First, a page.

2020 ASALH Virtual Teacher Workshop

Description Prepared by La Vonne I. Neal, Ph.D.

Participants: Alabama School Districts; University Partners; & Community Members
Workshop Theme: The Black History Theme for 2021

THE BLACK FAMILY:
REPRESENTATION, IDENTITY & DIVERSITY

Saturdays
12:30 p.m. EST/11:30 a.m. CST - 2:00 p.m. EST /1:00 p.m. CST (1.5 Hours)

Teacher Session Schedule—Total Hours = 6 Hours

Saturday, September 5, 2020 12:30 p.m. EST/11:30 a.m. CST – 2:00 p.m. EST /1:00 p.m. CST (1.5 Hours)

Saturday, September 12, 2020 12:30 p.m. EST/11:30 a.m. CST – 2:00 p.m. EST /1:00 p.m. CST (1.5 Hours)

Saturday, September 19, 2020 12:30 p.m. EST/11:30 a.m. CST – 2:00 p.m. EST /1:00 p.m. CST (1.5 Hours)

Saturday, September 26, 2020 12:30 p.m. EST/11:30 a.m. CST – 2:00 p.m. EST /1:00 p.m. CST (1.5 Hours)

 

 

Note: This is a six-hour workshop. Each session is different and participation in all sessions is recommended for optimum benefit.

Tuesdays
5:00 p.m. EST/4:00 p.m. CST - 4:50 p.m. EST /5:50 p.m. CST

Student Session Schedule—Total Instruction Hours = 2.5 Hours

Tuesday, August 25, 2020 5:00 p.m. EST/4:00 p.m. CST – 4:50 p.m. EST /5:50 p.m. CST (50 Minutes)

Tuesday, September 1, 2020 5:00 p.m. EST/4:00 p.m. CST – 4:50 p.m. EST /5:50 p.m. CST (50 Minutes)

Tuesday, September 8, 2020 5:00 p.m. EST/4:00 p.m. CST – 4:50 p.m. EST /5:50 p.m. CST (50 Minutes)

Note: The ASALH Virtual After-School Program—“The Carter G. Woodson Scholars Program,” is a research project designed for high school students. Students will learn how to be a “Forensic Historian”— research investigation steps will be assigned as homework. Their research project will be—“Black Family History and Genealogy.” Students’ research projects will be presented to the session facilitators and recorded on Tuesday, September 8, 2020. Facilitators will show samples of students’ presentations to the teachers on Saturday, September 26, 2020. Subsequently, students will be registered as presenters at the 105th Annual Association for the Study of African American Life and History (ASALH) Conference. Each student session is different and participation in all sessions is recommended for optimum benefit.

Academic Standards: Standards from the following Alabama documents and the National Council for Social Studies Standards (NCSS) will be utilized during the teacher and student sessions: 1. 2016 Revised Alabama Course of Study: English Language Arts: 

  • Writing Standards for Literacy in History/Social Studies (Appendix C) 
  • College & Career Readiness Anchor Standards for Writing (Appendix C) 2. College, Career, and Civic Life (C3) Framework—NCSS 

Special Features for Teachers, Administrators, Professors, Students, & Community Members: 

This virtual, interactive, and multi-media workshop will be customized for workshop participants from Alabama in accordance with the Alabama State Department of Education (ALSDE) aforementioned documents. The information and materials presented will support the ALSDE Vision—“Every Child a Graduate / Every Graduate Prepared.”  

Workshop Activities: 

Facilitators will conduct two sessions: (1) Session for Teachers, Administrators, Professors, and Community Members, and (2) Session for high school Students.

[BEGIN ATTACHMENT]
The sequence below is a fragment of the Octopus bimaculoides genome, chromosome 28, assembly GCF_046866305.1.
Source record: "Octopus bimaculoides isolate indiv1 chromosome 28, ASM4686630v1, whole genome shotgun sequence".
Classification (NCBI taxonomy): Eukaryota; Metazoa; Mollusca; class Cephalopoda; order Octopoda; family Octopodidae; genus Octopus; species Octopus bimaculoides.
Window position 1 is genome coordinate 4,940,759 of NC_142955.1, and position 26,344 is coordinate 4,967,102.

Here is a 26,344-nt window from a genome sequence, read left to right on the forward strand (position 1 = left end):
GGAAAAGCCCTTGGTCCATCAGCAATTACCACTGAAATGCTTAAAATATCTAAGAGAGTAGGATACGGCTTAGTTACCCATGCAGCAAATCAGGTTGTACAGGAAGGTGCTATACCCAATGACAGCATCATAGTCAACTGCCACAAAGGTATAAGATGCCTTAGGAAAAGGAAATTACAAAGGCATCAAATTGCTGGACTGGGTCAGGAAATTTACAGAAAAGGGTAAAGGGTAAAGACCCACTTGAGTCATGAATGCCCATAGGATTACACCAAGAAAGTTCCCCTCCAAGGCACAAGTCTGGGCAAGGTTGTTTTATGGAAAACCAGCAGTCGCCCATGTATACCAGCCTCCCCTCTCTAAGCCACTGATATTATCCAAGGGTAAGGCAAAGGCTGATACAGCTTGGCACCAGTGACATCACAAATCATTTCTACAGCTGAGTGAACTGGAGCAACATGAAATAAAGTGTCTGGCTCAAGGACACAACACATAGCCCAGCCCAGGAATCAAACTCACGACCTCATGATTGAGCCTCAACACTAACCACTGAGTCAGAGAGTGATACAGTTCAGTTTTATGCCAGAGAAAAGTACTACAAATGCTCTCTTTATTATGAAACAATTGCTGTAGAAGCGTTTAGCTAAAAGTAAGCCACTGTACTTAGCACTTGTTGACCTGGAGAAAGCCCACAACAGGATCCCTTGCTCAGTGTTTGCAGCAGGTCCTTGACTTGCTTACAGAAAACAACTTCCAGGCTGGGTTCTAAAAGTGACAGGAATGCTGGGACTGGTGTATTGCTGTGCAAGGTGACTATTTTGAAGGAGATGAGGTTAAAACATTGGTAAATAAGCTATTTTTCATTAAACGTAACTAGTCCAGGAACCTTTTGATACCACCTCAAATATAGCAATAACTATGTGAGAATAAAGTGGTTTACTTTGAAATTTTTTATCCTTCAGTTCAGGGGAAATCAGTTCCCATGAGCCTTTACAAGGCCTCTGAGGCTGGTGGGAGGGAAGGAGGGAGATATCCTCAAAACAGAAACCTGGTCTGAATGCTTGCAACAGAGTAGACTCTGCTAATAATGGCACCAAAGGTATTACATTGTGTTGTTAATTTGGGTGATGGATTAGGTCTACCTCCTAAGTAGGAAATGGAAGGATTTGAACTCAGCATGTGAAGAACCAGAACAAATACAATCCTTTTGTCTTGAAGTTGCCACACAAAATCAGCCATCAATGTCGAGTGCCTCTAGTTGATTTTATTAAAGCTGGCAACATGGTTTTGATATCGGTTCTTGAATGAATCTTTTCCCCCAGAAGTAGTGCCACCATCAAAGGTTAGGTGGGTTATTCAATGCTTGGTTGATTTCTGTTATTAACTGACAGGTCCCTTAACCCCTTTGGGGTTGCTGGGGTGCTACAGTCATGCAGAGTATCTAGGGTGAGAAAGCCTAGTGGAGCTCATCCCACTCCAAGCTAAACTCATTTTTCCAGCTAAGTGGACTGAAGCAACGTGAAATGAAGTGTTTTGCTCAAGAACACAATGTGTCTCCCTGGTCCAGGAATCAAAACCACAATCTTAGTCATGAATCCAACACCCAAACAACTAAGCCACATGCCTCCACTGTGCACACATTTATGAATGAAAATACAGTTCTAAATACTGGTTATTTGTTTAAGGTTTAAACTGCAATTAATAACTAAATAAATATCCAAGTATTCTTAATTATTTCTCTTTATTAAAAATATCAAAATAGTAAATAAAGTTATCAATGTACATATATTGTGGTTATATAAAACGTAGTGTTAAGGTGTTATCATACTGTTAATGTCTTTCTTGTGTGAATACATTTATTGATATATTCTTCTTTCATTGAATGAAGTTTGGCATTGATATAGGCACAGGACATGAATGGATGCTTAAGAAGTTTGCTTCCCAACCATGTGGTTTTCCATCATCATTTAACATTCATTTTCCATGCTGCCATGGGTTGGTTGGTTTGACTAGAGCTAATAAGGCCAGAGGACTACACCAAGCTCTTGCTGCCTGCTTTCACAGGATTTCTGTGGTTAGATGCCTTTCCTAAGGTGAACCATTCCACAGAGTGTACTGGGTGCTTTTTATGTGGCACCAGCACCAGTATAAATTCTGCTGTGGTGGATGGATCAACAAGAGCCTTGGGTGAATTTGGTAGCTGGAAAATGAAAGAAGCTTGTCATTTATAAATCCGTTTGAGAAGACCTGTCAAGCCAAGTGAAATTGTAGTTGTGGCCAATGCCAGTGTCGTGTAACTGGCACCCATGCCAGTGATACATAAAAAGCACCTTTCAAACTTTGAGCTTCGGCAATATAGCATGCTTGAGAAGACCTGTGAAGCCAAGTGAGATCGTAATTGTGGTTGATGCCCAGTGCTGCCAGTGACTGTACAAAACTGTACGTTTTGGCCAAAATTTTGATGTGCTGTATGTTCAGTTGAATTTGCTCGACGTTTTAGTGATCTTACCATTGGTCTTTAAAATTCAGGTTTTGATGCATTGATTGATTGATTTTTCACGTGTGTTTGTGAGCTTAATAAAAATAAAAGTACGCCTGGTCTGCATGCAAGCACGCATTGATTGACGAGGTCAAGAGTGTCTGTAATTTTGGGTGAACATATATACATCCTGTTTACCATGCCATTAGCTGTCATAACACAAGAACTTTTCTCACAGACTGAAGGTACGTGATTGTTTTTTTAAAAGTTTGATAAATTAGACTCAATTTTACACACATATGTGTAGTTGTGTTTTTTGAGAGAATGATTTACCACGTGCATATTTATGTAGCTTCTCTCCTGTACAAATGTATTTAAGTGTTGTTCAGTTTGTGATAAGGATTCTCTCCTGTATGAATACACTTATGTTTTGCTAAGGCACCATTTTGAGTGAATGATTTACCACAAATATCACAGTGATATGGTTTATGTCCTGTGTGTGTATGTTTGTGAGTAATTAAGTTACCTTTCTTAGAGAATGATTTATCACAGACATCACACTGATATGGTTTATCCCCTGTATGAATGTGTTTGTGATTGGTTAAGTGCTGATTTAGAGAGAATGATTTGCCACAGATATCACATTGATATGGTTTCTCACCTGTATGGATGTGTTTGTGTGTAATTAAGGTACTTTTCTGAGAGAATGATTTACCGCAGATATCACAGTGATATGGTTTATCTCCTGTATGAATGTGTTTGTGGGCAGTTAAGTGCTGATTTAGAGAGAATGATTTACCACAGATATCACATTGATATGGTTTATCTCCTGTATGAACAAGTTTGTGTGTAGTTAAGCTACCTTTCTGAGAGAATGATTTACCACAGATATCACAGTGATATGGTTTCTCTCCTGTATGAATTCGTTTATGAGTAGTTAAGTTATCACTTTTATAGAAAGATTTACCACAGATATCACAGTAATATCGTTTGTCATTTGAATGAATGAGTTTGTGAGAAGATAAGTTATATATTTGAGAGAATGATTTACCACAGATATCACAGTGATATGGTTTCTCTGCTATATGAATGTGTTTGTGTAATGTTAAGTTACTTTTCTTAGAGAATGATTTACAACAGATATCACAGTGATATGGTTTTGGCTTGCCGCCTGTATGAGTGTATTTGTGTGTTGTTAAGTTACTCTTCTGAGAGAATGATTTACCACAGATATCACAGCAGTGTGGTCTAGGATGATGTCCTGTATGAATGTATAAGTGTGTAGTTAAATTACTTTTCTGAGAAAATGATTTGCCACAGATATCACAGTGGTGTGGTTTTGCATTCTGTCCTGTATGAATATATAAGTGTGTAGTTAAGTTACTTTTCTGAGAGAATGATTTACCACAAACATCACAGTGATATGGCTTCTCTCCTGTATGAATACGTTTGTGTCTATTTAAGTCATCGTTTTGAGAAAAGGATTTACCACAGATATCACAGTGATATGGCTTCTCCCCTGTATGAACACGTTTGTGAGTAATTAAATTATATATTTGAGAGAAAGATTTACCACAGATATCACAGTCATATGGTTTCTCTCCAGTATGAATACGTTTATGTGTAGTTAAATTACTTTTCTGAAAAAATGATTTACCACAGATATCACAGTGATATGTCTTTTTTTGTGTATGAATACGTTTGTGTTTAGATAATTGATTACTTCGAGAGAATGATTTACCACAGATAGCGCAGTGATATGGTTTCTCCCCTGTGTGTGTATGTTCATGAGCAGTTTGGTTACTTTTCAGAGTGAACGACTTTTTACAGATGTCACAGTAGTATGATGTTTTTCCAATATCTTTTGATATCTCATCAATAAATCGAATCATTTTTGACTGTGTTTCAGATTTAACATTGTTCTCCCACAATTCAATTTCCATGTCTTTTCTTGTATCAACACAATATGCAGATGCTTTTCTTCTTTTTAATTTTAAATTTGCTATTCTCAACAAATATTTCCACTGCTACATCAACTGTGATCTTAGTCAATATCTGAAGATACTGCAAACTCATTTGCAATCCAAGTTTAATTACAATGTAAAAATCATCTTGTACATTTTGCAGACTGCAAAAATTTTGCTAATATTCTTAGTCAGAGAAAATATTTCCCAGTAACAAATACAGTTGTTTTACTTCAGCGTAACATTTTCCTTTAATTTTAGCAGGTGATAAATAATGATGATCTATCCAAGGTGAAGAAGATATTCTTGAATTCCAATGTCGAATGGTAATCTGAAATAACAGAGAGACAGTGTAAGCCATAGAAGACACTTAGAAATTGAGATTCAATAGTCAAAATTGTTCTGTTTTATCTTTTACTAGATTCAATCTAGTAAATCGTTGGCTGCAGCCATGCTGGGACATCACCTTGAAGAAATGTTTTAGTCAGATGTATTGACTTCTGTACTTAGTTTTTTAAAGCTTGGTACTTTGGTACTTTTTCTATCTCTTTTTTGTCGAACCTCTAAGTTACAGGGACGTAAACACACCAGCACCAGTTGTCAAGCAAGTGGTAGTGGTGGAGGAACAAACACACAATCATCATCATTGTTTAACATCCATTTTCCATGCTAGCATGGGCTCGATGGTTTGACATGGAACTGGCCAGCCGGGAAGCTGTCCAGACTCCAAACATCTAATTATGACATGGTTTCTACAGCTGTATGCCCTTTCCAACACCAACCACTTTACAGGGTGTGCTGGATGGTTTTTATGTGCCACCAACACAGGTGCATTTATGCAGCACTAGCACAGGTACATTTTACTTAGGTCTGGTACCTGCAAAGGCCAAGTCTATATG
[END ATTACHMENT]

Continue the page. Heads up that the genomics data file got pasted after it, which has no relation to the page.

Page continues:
Workshop Theme: The Black History Theme for 2021: 

“The Black Family: Representation, Identity & Diversity” 

Teacher Session Content: 

Facilitators will conduct the interactive, multi-media workshop using lesson snapshots / demonstrations to teach and model culturally responsive teaching methods. Teachers will learn: 

  • How to link dimensions of African American culture and “Culturally Responsive” 

teaching methods to social studies standards; 

  • How to teach history online using the tenets of “Culturally Responsive Teaching” and 

ASALH Resources (BHB Lesson Plans, Posters, Books, etc.); 

  • How to differentiate instruction for children with special needs and children who are 

culturally and/or linguistically diverse; 

  • How to incorporate technology standards; and 
  • How to incorporate literacy standards. 

Student Session Content: 

Students will be participating in an ASALH Virtual After-School Program—“The Carter G. Woodson Scholars Program.” Students will learn how to be a “Forensic Historian.” Their research project will be—“Black Family History and Genealogy. Facilitators will conduct the workshop using “Culturally Responsive Teaching” methods. 

Students will learn how to: 

  1. Gather and chart family information in the form of genealogical facts; 2. Conduct oral history interviews with relatives or friends; 3. Take notes and collect copies of family history documents, photographs, and artifacts; 4. Treat any of these sources as primary and secondary sources and interpret their validity 

compared to general historical context; and 5. Research the historical context of some of the family history they are gathering. 

Alabama Standard: Reading Standards for Literacy in History/Social Studies, Science, and Technical Subjects (Appendix C)—Grades 11-12 

  • Research to Build and Present Knowledge—Conduct short as well as more sustained research projects to answer a question (including a self-generated question) or solve a problem: narrow or broaden the inquiry when appropriate; synthesize multiple sources on the subject, demonstrating understanding of the subject under investigation. 

Hyper Link for the National Council for Social Studies (NCSS) Standards: 

  • NCSS College, Career, and Civic Life (C3) Framework for Social Studies 

https://www.socialstudies.org/sites/default/files/c3/C3-Framework-for-Social-Studies.pdf